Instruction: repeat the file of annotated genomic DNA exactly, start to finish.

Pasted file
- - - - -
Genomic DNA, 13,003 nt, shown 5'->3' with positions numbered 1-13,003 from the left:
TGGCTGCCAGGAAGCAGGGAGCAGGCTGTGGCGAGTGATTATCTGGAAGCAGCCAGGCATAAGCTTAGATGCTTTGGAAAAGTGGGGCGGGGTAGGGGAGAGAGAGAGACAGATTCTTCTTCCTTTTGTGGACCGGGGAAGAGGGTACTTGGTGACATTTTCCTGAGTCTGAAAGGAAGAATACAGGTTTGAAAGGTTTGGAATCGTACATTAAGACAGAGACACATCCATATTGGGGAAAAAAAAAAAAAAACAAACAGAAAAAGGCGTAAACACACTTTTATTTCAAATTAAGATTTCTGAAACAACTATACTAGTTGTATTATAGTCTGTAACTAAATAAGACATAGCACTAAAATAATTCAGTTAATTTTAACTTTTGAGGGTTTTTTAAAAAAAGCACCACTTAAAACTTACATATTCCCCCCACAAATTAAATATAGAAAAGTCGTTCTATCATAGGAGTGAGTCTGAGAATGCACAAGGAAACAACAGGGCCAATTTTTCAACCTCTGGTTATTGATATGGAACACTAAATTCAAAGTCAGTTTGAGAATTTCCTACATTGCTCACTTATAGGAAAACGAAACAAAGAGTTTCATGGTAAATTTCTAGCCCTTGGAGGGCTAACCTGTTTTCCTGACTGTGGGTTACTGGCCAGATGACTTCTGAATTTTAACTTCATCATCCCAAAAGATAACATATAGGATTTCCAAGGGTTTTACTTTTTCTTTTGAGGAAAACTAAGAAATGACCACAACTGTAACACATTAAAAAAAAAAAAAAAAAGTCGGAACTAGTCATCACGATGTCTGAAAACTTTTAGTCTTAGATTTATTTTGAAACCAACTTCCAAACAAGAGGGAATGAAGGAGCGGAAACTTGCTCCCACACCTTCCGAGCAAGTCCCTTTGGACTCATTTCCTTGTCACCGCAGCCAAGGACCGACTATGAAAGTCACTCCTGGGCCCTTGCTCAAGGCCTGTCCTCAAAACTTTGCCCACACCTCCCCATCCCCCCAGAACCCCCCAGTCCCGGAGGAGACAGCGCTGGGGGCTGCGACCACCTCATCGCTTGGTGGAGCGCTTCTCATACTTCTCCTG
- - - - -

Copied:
Genomic DNA, 13,003 nt, shown 5'->3' with positions numbered 1-13,003 from the left:
TGGCTGCCAGGAAGCAGGGAGCAGGCTGTGGCGAGTGATTATCTGGAAGCAGCCAGGCATAAGCTTAGATGCTTTGGAAAAGTGGGGCGGGGTAGGGGAGAGAGAGAGACAGATTCTTCTTCCTTTTGTGGACCGGGGAAGAGGGTACTTGGTGACATTTTCCTGAGTCTGAAAGGAAGAATACAGGTTTGAAAGGTTTGGAATCGTACATTAAGACAGAGACACATCCATATTGGGGAAAAAAAAAAAAAAACAAACAGAAAAAGGCGTAAACACACTTTTATTTCAAATTAAGATTTCTGAAACAACTATACTAGTTGTATTATAGTCTGTAACTAAATAAGACATAGCACTAAAATAATTCAGTTAATTTTAACTTTTGAGGGTTTTTTAAAAAAAGCACCACTTAAAACTTACATATTCCCCCCACAAATTAAATATAGAAAAGTCGTTCTATCATAGGAGTGAGTCTGAGAATGCACAAGGAAACAACAGGGCCAATTTTTCAACCTCTGGTTATTGATATGGAACACTAAATTCAAAGTCAGTTTGAGAATTTCCTACATTGCTCACTTATAGGAAAACGAAACAAAGAGTTTCATGGTAAATTTCTAGCCCTTGGAGGGCTAACCTGTTTTCCTGACTGTGGGTTACTGGCCAGATGACTTCTGAATTTTAACTTCATCATCCCAAAAGATAACATATAGGATTTCCAAGGGTTTTACTTTTTCTTTTGAGGAAAACTAAGAAATGACCACAACTGTAACACATTAAAAAAAAAAAAAAAAAGTCGGAACTAGTCATCACGATGTCTGAAAACTTTTAGTCTTAGATTTATTTTGAAACCAACTTCCAAACAAGAGGGAATGAAGGAGCGGAAACTTGCTCCCACACCTTCCGAGCAAGTCCCTTTGGACTCATTTCCTTGTCACCGCAGCCAAGGACCGACTATGAAAGTCACTCCTGGGCCCTTGCTCAAGGCCTGTCCTCAAAACTTTGCCCACACCTCCCCATCCCCCCAGAACCCCCCAGTCCCGGAGGAGACAGCGCTGGGGGCTGCGACCACCTCATCGCTTGGTGGAGCGCTTCTCATACTTCTCCTG